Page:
One of their first investments is in a company called Leap. What Leap does is provide the connective (software) tissue between local energy devices/applications and the broader energy markets. For example, let’s say you have a Leap-enabled smart thermostat. If the grid is in need of power, it might automatically reduce your local energy consumption so as to help with load balancing on the broader network. In exchange for this, you would earn money for your contributions. In effect, Leap acts as a kind of virtual power plant.

Why does this matter? Well, it matters because two important things seem to be happening with energy production: (1) It’s moving toward renewables and (2) production and storage are both decentralizing. Assuming this trend continues, there will be an increasing need for software to help manage energy consumption, production, load balancing, the broader energy markets, and so on. That’s where companies like Leap come in. It’s also why many are arguing that Tesla is so valuable. More than an EV company, it is creating a new decentralized renewable energy network through its car batteries, powerwalls, and solar panels.

That does sound valuable.

Photo by Jason Blackeye on Unsplash

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How to get rich (and why talking about money is okay)

I’ve written about this before on the blog, but one of my qualms about architecture school was that it was too often taboo to talk about business and money. Why? Talking about and understanding the realities of the world doesn’t have to mean that you’re compromising on good design. Constraints are often good for design innovation. Similarly, I’ve always felt that personal finance should feature more prominently in schools at an early age. It should be considered a basic life skill.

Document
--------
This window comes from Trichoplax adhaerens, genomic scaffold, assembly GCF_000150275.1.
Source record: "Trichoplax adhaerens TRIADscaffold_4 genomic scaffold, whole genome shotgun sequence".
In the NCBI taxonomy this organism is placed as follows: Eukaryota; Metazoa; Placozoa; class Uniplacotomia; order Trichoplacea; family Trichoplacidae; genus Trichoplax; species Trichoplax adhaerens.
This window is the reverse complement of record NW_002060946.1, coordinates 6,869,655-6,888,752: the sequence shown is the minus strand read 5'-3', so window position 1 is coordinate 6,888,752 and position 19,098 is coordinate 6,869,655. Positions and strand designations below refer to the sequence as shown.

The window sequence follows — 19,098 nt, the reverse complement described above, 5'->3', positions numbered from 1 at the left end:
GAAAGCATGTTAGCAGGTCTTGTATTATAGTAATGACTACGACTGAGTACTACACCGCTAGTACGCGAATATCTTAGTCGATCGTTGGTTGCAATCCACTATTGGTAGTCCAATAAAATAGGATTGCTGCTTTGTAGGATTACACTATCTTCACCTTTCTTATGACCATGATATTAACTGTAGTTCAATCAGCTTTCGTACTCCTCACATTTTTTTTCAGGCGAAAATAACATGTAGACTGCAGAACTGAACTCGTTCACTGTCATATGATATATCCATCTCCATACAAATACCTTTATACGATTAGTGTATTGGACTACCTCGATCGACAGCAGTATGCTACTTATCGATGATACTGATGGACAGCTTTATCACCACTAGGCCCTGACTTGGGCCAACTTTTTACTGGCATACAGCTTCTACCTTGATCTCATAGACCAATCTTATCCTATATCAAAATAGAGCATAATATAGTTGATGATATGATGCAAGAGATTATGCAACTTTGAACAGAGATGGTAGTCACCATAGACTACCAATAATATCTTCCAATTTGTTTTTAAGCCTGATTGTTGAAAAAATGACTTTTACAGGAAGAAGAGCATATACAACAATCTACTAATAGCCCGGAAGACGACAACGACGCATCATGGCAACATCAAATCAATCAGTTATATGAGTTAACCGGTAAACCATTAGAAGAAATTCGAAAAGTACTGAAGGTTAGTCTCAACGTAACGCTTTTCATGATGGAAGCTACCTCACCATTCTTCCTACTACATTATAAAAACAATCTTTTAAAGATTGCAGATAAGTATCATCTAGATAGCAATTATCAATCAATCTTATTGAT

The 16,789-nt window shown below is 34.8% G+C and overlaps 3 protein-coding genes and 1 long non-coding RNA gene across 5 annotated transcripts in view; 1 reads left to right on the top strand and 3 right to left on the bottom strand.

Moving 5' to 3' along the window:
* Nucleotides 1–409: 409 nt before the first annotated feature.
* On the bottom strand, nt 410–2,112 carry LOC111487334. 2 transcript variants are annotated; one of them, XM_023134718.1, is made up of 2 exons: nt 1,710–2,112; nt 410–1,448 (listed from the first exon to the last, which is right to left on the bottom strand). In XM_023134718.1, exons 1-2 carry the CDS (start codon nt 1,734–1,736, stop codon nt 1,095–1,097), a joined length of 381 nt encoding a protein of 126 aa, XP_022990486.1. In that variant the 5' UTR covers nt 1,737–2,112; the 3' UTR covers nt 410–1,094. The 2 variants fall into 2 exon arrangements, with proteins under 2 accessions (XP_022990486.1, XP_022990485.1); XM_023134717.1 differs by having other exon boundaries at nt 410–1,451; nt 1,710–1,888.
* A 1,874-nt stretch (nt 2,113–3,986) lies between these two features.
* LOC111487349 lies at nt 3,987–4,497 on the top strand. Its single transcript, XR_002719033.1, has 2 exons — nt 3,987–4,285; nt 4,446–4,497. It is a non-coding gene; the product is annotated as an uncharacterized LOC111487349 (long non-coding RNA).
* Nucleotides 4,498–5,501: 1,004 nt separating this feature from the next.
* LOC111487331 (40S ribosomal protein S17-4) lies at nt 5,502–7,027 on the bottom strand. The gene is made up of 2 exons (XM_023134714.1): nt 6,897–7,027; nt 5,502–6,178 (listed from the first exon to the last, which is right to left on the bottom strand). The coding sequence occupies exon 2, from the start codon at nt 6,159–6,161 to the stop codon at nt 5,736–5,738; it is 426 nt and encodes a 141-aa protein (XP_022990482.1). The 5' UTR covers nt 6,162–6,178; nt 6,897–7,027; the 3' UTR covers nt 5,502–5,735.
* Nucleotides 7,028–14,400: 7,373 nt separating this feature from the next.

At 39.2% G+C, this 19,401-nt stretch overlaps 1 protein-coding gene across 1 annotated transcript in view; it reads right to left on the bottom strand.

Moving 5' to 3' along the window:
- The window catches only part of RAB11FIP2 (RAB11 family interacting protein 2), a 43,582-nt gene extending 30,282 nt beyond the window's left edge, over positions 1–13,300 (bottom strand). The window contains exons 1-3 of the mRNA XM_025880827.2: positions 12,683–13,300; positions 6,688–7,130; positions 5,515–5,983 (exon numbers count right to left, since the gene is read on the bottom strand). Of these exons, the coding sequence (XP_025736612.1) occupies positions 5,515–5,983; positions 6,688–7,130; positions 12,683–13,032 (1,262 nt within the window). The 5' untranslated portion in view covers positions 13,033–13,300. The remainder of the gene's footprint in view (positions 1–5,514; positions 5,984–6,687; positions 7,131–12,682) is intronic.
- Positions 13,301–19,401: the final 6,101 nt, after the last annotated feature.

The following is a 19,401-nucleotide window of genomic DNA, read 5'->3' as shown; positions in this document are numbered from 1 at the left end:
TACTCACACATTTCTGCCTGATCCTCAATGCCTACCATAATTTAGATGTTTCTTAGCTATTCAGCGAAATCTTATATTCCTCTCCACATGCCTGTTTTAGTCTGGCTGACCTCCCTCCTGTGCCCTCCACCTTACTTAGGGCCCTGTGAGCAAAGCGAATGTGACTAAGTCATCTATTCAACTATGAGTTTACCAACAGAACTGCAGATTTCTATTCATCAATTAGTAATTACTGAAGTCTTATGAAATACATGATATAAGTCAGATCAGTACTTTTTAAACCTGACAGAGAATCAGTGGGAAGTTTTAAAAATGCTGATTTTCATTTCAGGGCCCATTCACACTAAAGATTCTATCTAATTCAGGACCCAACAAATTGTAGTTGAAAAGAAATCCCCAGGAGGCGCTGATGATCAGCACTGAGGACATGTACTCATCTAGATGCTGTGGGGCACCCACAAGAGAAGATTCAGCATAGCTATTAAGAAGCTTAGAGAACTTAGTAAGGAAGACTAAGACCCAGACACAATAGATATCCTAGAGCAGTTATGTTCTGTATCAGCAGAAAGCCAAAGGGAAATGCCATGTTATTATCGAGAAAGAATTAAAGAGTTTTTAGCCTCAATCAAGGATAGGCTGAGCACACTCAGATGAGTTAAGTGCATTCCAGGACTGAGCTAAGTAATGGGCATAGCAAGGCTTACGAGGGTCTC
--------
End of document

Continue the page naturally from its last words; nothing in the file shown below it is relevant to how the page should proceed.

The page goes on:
In any event, I came across this tweet thread last night by Naval Ravikant talking about how to get rich (without getting lucky). It’s from 2018, but the lessons — and there are many — obviously haven’t changed. (For those of you who may not be familiar, Naval was the co-founder of AngelList and was an early stage investor in companies like Uber, Twitter, and Opendoor.)

When you see a headline like this it’s perfectly normal for your bullshit radar to go off. (In fact, it is one of his points.) But this thread is not bullshit. It’s about building wealth. Owning equity instead of renting out your time. Working hard. Taking a long view. Leveraging your time and skills. Understanding compound interest. Partnering with people of integrity. Being accountable. And becoming the best at what you do because you’re pursuing genuine curiosity (among many other great points).

Here are a couple of his tweets. But I would encourage you to have a full read.